NAPLES, Fla.-Doctors should consider extending the course of antibiotics in patients with chronic sinusitis before giving up on conservative medical therapy and going forward to surgery, according to research presented here at the meeting of the Southern Section of the Triological Society.
Explore this issue:May 2006
In a study of maximal medical therapy in his institution, Marc Dubin, MD, Assistant Professor of Rhinology and Sinus Surgery in the Department of Otolaryngology-Head and Neck Surgery at the Johns Hopkins University School of Medicine in Baltimore, Md., determined that adding three weeks to a standard antibiotic program produced added positive results in helping patients clear the stubborn infections.
‘Failure to Respond’ Timeline Uncertain
When a patient presents with chronic sinusitis, the doctor will usually place the individual on maximal medical therapy, he said. However, Dr. Dubin suggested that exactly how long that therapy should last before the patient moves on the next therapeutic step is controversial. Failure to respond, however, represents a major criterion for proposing surgery in these patients.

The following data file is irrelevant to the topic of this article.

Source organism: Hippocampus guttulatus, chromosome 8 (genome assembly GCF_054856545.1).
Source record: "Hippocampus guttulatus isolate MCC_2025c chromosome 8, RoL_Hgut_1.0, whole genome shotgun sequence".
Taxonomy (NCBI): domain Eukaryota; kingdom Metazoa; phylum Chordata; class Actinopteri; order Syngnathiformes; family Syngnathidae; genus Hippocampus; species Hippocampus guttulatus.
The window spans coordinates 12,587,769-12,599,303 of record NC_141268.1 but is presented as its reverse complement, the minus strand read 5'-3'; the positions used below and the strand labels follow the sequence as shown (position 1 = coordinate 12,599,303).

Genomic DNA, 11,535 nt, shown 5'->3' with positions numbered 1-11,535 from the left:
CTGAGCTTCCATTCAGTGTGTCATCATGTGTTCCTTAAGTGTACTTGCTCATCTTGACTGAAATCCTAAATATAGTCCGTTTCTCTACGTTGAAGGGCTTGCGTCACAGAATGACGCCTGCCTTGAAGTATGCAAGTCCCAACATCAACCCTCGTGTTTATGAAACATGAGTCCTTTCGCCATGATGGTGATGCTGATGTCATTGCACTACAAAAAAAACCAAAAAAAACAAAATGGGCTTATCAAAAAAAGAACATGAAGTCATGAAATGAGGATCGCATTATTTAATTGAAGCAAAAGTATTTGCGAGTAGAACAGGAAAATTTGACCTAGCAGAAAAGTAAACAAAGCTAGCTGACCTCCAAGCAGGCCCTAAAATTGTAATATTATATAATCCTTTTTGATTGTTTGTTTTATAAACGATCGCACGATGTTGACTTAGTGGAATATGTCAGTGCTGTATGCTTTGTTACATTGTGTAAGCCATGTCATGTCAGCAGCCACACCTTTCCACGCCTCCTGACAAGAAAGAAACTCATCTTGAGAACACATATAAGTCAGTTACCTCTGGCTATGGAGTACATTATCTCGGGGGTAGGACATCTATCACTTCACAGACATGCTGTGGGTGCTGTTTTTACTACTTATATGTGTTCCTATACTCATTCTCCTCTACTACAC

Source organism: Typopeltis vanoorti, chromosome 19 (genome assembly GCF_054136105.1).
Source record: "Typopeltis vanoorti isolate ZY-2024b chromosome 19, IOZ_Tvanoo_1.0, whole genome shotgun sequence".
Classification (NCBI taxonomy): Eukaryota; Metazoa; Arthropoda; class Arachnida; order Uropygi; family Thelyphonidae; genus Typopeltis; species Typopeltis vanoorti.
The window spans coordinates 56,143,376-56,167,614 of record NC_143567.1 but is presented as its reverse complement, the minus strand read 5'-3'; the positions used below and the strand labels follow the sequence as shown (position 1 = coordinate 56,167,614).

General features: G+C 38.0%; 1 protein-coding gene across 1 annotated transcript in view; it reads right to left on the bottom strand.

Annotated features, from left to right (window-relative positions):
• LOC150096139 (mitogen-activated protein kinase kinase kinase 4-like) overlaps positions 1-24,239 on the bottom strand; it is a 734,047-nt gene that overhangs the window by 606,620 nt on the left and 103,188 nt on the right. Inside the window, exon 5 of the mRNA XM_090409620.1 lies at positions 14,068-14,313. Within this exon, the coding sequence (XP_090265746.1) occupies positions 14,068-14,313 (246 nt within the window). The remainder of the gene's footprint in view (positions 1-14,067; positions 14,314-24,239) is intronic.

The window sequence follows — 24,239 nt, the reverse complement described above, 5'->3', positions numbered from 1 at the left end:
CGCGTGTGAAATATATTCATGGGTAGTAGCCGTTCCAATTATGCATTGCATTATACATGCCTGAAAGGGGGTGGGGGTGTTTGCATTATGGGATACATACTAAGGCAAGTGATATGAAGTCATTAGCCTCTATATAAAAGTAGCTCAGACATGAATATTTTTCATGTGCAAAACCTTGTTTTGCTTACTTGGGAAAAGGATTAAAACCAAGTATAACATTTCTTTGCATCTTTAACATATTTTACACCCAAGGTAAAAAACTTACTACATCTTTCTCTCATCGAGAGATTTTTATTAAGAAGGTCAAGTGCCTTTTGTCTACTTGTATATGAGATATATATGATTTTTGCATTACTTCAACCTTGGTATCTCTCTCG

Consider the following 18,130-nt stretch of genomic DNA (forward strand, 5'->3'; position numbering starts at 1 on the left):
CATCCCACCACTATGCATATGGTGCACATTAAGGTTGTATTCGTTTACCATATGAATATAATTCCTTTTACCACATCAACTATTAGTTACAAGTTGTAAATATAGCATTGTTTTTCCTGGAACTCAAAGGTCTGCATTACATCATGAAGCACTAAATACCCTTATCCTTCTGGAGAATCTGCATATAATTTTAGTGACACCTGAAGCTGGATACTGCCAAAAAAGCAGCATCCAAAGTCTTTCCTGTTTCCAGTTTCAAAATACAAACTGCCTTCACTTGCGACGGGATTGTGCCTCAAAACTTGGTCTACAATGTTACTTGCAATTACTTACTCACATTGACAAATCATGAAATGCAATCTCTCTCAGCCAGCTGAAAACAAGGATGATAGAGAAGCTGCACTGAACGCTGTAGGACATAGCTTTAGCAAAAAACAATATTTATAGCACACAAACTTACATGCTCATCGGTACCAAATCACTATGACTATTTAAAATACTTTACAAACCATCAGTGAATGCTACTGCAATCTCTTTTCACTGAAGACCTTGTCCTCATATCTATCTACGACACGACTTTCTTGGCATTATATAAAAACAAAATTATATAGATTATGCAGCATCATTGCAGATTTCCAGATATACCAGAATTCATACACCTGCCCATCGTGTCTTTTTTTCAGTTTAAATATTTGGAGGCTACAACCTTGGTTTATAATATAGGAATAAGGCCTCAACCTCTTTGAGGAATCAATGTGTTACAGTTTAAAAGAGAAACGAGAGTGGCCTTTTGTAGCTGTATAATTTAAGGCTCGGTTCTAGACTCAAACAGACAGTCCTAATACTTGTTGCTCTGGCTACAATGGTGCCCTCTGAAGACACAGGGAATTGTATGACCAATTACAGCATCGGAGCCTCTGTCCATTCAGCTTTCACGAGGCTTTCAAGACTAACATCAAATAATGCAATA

Dr. Dubin looked at patients undergoing maximal medical therapy to try to get clues as to how long treatment should continue before a doctor should determine that there is failure to respond.
He noted that he had little guidance as to where to begin his study. There are no controlled studies on the length of time a patient should remain on antibiotics, nor are there any studies on what the antibiotic choice should be in chronic sinusitis. In addition, there are no studies that indicate if a combination of antibiotics is required for maximal medical therapy, he said.
Controlled clinical trials will be required to answer a number of questions raised by this trial.
In his retrospective review of cases from the Georgia Nasal and Sinus Institute in Savannah, Dr. Dubin sought to objectively test whether three weeks of treatment with antibiotics was sufficient to clear chronic sinusitis or whether there was a benefit to continuing the antibiotic therapy for six weeks before determining if the patient had, indeed, failed to respond to maximal medical treatment.
There are no controlled studies on the length of time a patient should remain on antibiotics, nor are there any studies on what the antibiotic choice should be in chronic sinusitis. – -Marc Dubin, MD
The treatment progress would be tracked using computer-assisted tomography (CT) scans of the infected sinus cavity. The patients were scheduled to undergo a CT scan at baseline to confirm the disease state and then undergo follow-up scans after three weeks of treatment and after six weeks of treatment.